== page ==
Just a few days before Sunday's (27 April) meeting between leaders of the European Economic (EEC), Italy -- currently chairing the summit, has expressed optimism that agreement can be reached on the controversial question of Britain's contribution to the community budget.
GV "Skull and cross-bones" poster and effigy of sheep at head of farmers' demonstration in paris and farmers at start of march in front of banner (2 shots)
CU Sheep on leash standing with owner
GV PAN Shepherds in traditional costume and on stilts
GV Farmers with banners and demonstration along street (2 shots)
GV INTERIOR British Prime Minister Margaret Thatcher comes into room with West German Chancellor Helmut Schmidt and they are seated before reporters (SILENT) (2 shots)
CU Mrs. Thatcher speaking as her Schmidt listens
GV Shop in Rome, Italy, and consumer looking at goods
GV INTERIOR Mrs. Thatcher is greeted by Italian Prime Minister Francesco Cossiga in Rome
GV French fishermen with placards protesting against restrictions on their fishing and arrest by British of two boats
GV PAN Wharf and French fishermen standing by boats PAN ALONG harbour (2 shots)
CUs Posters protesting against fishing rules
CU Mrs. Thatcher expressing views on British contributions to the EEC budget
GV & CU North Sea oil rig and men working on raft in rough waters near rig (2 shots)
GV Men working on drill and CU Drill (3 shots)
CU Placards in French saying "English in league with New Zealanders--leave before we hound you out" and "Mrs. England--play the EEC Game or leave"
TRANSCRIPT: SEQ. 6: THATCHER: "I have been able to give Chancellor Schmidt out own able to give Chancellor Schmidt out own views about the European Community and you naturally will be aware that we take a very different and I hope much more cooperative attitude than has been taken in the past few years over the development of the community. We pursue it against a background of firm belief in the success of the whole community as an idea and as a practical idea."
THATCHER: "Well of course, I try to cut down the share that we give to the community because the share isn't a fair share. It's much too big a share. Of the nine countries we're seventh of the nine in order of prosperity. So six above us have a greater income per head. Yet we in fact make the largest contribution of all to the Community; larger than Germany, larger than France; much, much richer countries than we are."
Chancellor Schmidt, President Valery Giscard d'Estaing and Mrs. Thatcher have already agreed that Britain's budgetary dispute must be urgently solved so that a united Europe can concentrate on pressing international problems. Mrs. Thatcher's willingness to retreat from the hard line that she took at Dublin has been linked to what she sees as a grave situation in Iran and Afghanistan.
Script is copyright Reuters Limited. All rights reserved
Background: Just a few days before Sunday's (27 April) meeting between leaders of the European Economic (EEC), Italy -- currently chairing the summit, has expressed optimism that agreement can be reached on the controversial question of Britain's contribution to the community budget. One of the current problems in the EEC is the often tense relations between the French and the British. The French complain that the British are selfish and half-hearted Europeans and the British accuse the French of ignoring Community rules they don't like.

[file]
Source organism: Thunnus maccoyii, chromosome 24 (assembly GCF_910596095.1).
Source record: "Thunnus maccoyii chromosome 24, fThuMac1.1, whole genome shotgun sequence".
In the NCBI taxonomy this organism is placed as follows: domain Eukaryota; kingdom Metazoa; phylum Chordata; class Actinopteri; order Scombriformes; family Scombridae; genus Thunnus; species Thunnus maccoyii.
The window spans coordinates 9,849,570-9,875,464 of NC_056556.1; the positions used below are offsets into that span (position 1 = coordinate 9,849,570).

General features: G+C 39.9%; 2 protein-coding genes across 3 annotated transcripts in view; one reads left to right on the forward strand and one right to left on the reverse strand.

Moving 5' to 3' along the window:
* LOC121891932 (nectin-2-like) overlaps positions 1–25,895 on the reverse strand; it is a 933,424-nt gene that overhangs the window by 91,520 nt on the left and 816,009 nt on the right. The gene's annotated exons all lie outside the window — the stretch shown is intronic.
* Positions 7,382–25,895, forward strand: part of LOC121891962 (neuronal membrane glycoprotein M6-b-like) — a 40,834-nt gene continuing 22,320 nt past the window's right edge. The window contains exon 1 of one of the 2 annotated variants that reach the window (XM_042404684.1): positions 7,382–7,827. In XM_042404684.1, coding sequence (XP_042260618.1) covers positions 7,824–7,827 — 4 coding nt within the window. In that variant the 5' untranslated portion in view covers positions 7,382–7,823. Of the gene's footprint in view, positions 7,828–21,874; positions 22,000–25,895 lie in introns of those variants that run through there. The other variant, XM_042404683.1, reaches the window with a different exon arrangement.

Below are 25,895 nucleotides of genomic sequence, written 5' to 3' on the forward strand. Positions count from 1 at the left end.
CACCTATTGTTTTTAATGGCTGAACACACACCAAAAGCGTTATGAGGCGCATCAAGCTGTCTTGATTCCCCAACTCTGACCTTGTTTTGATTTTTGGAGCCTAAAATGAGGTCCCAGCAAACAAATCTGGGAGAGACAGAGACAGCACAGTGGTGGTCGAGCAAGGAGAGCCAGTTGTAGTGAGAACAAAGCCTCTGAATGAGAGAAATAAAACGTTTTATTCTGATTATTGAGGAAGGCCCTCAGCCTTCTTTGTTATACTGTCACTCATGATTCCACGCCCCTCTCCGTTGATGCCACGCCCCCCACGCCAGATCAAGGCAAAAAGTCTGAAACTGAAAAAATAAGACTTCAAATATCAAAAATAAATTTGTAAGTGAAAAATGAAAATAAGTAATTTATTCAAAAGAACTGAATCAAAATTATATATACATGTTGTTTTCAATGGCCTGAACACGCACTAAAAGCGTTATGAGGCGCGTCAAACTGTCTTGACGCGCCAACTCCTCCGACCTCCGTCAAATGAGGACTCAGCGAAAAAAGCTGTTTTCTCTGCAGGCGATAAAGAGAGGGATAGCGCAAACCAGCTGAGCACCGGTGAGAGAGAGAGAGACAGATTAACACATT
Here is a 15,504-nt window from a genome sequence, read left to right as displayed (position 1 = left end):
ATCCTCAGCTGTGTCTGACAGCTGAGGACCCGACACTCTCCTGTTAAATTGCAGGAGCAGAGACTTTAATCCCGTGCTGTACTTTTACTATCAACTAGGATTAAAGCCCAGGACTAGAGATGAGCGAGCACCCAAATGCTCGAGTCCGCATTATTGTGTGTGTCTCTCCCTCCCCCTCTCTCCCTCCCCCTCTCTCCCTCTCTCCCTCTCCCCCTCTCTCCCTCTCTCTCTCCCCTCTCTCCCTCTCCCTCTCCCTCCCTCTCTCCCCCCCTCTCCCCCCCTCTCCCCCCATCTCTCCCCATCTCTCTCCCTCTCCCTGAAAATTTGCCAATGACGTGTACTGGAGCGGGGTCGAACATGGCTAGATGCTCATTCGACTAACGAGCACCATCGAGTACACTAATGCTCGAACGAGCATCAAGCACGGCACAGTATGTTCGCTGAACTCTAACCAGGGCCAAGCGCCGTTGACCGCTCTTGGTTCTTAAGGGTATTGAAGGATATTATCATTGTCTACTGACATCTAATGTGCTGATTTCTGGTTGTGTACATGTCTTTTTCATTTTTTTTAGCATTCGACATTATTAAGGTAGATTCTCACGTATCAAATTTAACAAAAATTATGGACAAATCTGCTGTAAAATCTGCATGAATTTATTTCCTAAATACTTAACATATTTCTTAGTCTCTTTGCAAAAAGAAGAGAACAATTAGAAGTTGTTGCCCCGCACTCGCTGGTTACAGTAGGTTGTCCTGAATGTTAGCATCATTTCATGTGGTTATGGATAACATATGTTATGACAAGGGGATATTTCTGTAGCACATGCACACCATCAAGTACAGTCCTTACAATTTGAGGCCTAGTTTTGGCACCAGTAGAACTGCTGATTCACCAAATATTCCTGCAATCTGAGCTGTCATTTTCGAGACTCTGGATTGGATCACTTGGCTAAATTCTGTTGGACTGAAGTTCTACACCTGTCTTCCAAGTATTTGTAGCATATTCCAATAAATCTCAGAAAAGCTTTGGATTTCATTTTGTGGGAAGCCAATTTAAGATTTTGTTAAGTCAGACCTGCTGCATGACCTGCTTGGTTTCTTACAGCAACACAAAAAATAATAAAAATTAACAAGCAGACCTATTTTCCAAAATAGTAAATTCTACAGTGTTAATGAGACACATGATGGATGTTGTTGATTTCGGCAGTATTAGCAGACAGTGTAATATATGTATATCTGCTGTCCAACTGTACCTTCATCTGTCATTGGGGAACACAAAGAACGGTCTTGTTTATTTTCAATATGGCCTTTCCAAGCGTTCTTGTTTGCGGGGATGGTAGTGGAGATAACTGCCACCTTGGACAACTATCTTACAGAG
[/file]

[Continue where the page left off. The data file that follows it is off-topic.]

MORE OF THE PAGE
SYNOPSIS: The so-called "lamb war" symbolises what some say is an historic rift in Anglo-French relations. The French government does not want to lose favour with the farmers -- especially in an election year. And in demonstrations like this one, farmers have made it clear where they stand on the import of British mutton and lamb. The French government has defied a European Court of Justice ruling in order to protect the farmers interests.
British Prime Minister Mrs. Thatcher pledged her government's support for the Community in a meeting with West German Chancellor Helmut Schmidt.
But like Italy, Britain is one of the poorest members of the community and Mrs. Thatcher made it clear she wants a better deal. Italian Prime Minister Mr. Cossiga, who is soon to chair the summit, here meets Mrs. Thatcher for private talks. At the Dublin summit, when she demanded more than two billion dollars back from the community, Mr. Cossiga had urged her not to press the question, when, he said, "the rest or the world is in so much greater trouble".
But frequent clashes between the French and the British on a number of Issues causes concern among members of the community. French fishermen complained bitterly when two Brittany fishing boats were taken into custody after they disregarded British rules about the fishing of crayfish and shrimp. The British had already imposed new minimum net sizes which other Common Market countries, including France, wanted delayed until later. Actions like this, and the British government's determination to get some of its contributions back, has created further tension between the two governments.
But the French maintain that North Sea oil has made Britain richer. Nevertheless, after almost a year of listening to British complaints about their contribution to the european budget, they appear ready to compromise, though Mrs. Thatcher may not get nearly as much as she wanted. There is a more conciliatory atmosphere between the two governments, but the discord between them dies hard -- as placards like these carried by French farmers show ... "Mrs. England, play the EEC game or leave."